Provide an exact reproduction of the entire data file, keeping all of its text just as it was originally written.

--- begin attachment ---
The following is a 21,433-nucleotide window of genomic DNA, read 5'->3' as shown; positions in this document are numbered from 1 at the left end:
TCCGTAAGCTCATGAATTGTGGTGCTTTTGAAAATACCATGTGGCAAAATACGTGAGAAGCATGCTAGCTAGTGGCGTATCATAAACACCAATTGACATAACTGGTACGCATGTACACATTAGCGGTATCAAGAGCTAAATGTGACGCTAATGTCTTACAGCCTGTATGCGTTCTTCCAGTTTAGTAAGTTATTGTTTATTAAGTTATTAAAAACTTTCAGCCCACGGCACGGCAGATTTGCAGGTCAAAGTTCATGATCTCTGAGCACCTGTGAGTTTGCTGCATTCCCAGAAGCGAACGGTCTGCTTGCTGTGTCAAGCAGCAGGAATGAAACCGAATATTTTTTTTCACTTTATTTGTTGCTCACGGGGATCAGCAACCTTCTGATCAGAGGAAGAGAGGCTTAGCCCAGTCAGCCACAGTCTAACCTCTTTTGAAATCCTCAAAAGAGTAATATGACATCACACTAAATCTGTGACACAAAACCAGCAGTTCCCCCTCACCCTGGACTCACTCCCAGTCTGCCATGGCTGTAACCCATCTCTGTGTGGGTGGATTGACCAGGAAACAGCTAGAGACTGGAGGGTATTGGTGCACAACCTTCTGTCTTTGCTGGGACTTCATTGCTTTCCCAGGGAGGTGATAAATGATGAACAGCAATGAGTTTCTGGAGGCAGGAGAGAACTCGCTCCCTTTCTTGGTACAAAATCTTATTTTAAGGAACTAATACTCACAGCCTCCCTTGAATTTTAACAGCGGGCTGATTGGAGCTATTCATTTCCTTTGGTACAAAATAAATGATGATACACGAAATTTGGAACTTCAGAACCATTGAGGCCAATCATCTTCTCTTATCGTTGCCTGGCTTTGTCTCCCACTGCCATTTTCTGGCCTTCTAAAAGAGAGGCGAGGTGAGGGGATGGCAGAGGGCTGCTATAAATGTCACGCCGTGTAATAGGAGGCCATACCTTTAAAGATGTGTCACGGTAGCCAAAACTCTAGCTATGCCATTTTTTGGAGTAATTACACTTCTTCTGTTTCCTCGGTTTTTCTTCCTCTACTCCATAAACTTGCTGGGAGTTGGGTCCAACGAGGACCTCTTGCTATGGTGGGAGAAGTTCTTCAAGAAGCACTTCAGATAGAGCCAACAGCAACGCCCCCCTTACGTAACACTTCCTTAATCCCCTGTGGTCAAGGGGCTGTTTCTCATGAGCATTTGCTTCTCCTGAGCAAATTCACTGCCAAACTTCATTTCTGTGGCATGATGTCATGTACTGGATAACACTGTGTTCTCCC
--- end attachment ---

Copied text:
The following is a 21,433-nucleotide window of genomic DNA, read 5'->3' as shown; positions in this document are numbered from 1 at the left end:
TCCGTAAGCTCATGAATTGTGGTGCTTTTGAAAATACCATGTGGCAAAATACGTGAGAAGCATGCTAGCTAGTGGCGTATCATAAACACCAATTGACATAACTGGTACGCATGTACACATTAGCGGTATCAAGAGCTAAATGTGACGCTAATGTCTTACAGCCTGTATGCGTTCTTCCAGTTTAGTAAGTTATTGTTTATTAAGTTATTAAAAACTTTCAGCCCACGGCACGGCAGATTTGCAGGTCAAAGTTCATGATCTCTGAGCACCTGTGAGTTTGCTGCATTCCCAGAAGCGAACGGTCTGCTTGCTGTGTCAAGCAGCAGGAATGAAACCGAATATTTTTTTTCACTTTATTTGTTGCTCACGGGGATCAGCAACCTTCTGATCAGAGGAAGAGAGGCTTAGCCCAGTCAGCCACAGTCTAACCTCTTTTGAAATCCTCAAAAGAGTAATATGACATCACACTAAATCTGTGACACAAAACCAGCAGTTCCCCCTCACCCTGGACTCACTCCCAGTCTGCCATGGCTGTAACCCATCTCTGTGTGGGTGGATTGACCAGGAAACAGCTAGAGACTGGAGGGTATTGGTGCACAACCTTCTGTCTTTGCTGGGACTTCATTGCTTTCCCAGGGAGGTGATAAATGATGAACAGCAATGAGTTTCTGGAGGCAGGAGAGAACTCGCTCCCTTTCTTGGTACAAAATCTTATTTTAAGGAACTAATACTCACAGCCTCCCTTGAATTTTAACAGCGGGCTGATTGGAGCTATTCATTTCCTTTGGTACAAAATAAATGATGATACACGAAATTTGGAACTTCAGAACCATTGAGGCCAATCATCTTCTCTTATCGTTGCCTGGCTTTGTCTCCCACTGCCATTTTCTGGCCTTCTAAAAGAGAGGCGAGGTGAGGGGATGGCAGAGGGCTGCTATAAATGTCACGCCGTGTAATAGGAGGCCATACCTTTAAAGATGTGTCACGGTAGCCAAAACTCTAGCTATGCCATTTTTTGGAGTAATTACACTTCTTCTGTTTCCTCGGTTTTTCTTCCTCTACTCCATAAACTTGCTGGGAGTTGGGTCCAACGAGGACCTCTTGCTATGGTGGGAGAAGTTCTTCAAGAAGCACTTCAGATAGAGCCAACAGCAACGCCCCCCTTACGTAACACTTCCTTAATCCCCTGTGGTCAAGGGGCTGTTTCTCATGAGCATTTGCTTCTCCTGAGCAAATTCACTGCCAAACTTCATTTCTGTGGCATGATGTCATGTACTGGATAACACTGTGTTCTCCC